Whether you need money for school fees, some extra to pay an unexpected bill, or you’re simply wondering where your money goes every week, it might be time to sit down and do a family budget. While “budget” is a word that’s thrown around a lot, it’s also one that scares a lot of us. We tend to think that the whole family will be on baked beans and butter sandwiches.
Family budgeting is about learning to live within your means. You don’t need fancy calculators, magic or science to create a family budget (though the online calculators can make it all a lot more fun). In truth, you need time and commonsense – and while parents might be short on the first, we more than make up for it with the second. Follow our tips and you’ll be on top of your money plan before you know it.
The first thing you need when creating a budget is a serious dose of honesty. You can’t fudge the figures. For a budget to be effective, it has to be an accurate account of your expenses. Don’t estimate your bills – get out 12 months’ worth and check that you actually spend $250 on electricity each quarter. Don’t imagine you’ll be able to overhaul your lifestyle within a week – if your family regularly eats takeaway twice a week, write it down, not the seven nights of lentils you imagine will be cheaper.
When it comes to those miscellaneous expenses that eat up so much of our incomes, you’ll need to make an investment. Buy a notebook. Carry it with you at all times. Write down every cent you spend for at least a week. From the $2 for your child’s excursion, to the latte you buy to soften the edges of the morning drop-off, write it down. It will help you create a true picture of your spending habits. If you have a partner, get him or her to do the same. You’ll both get to see where your money goes – not where you think it goes.
For more help on how to get started, visit the MoneySmart website.
Now, gather together your rent receipts, mortgage statements, all your bills and your little notebooks, and use them to compile a factual list of your monthly expenses. List the average minimum repayments for all your loans and credit cards. Divide quarterly bills by three. Add up what you’re really spending on your mobile phone and divide by 12 for an average. Don’t forget to include insurances, medicines you regularly buy, bus fares, hair cuts, the lot. To ensure you don’t forget anything, use an online budget planner (the fun bit) – there is a good one at sorted.org.nz and Australian sites like understandingmoney.gov.au and fido.gov.au are still very useful.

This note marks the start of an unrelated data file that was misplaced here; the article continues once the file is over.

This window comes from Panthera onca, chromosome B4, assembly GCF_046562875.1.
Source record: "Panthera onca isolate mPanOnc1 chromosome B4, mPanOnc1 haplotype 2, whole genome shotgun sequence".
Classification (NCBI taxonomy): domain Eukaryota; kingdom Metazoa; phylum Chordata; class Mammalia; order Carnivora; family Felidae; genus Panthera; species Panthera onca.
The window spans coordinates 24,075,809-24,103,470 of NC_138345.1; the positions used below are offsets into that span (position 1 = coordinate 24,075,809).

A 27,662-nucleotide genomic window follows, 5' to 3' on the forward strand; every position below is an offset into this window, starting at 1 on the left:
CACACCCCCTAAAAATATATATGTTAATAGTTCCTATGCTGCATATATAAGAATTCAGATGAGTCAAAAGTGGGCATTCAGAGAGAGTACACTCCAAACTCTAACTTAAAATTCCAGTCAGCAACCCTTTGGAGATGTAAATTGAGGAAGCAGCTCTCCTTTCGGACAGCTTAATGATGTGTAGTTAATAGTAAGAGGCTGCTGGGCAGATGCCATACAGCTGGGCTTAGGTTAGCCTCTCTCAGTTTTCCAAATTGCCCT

Once you’ve listed expenses, add up all your earnings. Includes wages or salaries (after tax), pensions or Government allowances, child support, as well as interest from any investment or savings.
It’s time to subtract your expenses from your earnings. If you come up with a positive number, you have money left over and can think about putting extra money towards debts such as mortgage and credit cards. If you have a shortfall – you’re spending more than you earn – it’s time to put some real work into family budgeting.
Put your balance sheet under the microscope. Where can you make cuts? Sensible cuts that won’t hurt so much that you’ll revert to normal within days. Can you save on your electricity bill by turning off lights, not leaving appliances on standby, switching to a gas hot water heater? Can you reduce your water usage? Are you a magazine junkie who could do with one less fix a month? Can you shop around for a better deal on your car/health/home insurance?
It’s true that you may need to make some sacrifices now – cheaper cuts of meat, fewer outings for the kids, a stricter eye on your shopping list – but the result will be more money down the track.
It takes some time to ease into a budget. Like new shoes, it might pinch and seem tight to start with. If you find that you forgot to allow for car maintenance or that you really can’t feed the family on $100 a week, start again. Get out your notebook and write down what you’re spending. Why? It makes you aware. Like going on a diet and keeping a food diary helps you to remember that you don’t really need the third Tim Tam, an expenses notebook helps you to rethink your purchases.
Getting a handle on family budgeting is about understanding where you money goes. That way, you can stop it doing its disappearing act before it’s too late. And if you find the idea of being on a “budget” too disheartening, call it something else – a money plan, a savings list – whatever you need to get through it.